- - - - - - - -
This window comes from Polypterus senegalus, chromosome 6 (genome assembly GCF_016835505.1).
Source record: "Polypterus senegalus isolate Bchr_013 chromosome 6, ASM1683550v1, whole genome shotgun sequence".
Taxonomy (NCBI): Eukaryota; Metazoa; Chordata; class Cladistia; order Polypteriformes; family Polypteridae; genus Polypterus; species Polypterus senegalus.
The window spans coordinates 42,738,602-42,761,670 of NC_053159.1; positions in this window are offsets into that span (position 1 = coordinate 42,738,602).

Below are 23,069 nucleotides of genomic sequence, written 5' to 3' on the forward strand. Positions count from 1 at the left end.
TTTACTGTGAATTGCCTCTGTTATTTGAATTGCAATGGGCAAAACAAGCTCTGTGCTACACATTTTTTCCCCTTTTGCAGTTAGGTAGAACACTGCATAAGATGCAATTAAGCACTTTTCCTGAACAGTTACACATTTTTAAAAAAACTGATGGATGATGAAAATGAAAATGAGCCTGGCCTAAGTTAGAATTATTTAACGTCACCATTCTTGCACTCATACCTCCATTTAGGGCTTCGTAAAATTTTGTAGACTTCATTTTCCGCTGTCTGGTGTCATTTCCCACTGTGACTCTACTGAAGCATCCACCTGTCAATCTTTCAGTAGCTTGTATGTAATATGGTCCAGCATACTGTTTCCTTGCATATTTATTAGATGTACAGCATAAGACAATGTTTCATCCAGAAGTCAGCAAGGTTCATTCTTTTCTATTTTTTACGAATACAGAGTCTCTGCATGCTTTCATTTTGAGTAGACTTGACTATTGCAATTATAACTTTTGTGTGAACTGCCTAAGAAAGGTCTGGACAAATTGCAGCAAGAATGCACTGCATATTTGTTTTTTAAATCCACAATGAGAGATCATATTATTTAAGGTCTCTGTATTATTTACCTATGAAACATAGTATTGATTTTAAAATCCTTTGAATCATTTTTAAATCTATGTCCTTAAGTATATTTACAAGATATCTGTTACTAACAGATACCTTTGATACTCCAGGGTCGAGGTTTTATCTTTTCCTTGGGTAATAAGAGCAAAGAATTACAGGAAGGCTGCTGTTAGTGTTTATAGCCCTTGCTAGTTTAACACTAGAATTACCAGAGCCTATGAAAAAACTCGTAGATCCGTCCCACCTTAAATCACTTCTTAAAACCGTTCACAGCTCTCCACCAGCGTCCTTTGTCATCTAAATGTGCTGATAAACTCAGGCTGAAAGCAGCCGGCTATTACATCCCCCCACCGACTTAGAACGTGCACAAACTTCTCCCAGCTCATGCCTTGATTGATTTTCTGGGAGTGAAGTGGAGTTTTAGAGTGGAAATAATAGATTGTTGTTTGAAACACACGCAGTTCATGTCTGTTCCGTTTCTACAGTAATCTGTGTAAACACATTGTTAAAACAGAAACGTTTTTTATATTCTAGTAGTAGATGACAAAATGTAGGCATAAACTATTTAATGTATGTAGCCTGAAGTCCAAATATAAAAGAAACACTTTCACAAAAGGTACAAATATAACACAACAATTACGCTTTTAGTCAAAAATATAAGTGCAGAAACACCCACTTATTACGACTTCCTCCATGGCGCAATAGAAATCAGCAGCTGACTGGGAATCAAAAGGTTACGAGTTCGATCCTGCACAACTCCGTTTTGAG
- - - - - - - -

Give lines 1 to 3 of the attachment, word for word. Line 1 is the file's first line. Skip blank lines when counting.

This window comes from Polypterus senegalus, chromosome 6 (genome assembly GCF_016835505.1).
Source record: "Polypterus senegalus isolate Bchr_013 chromosome 6, ASM1683550v1, whole genome shotgun sequence".
Taxonomy (NCBI): Eukaryota; Metazoa; Chordata; class Cladistia; order Polypteriformes; family Polypteridae; genus Polypterus; species Polypterus senegalus.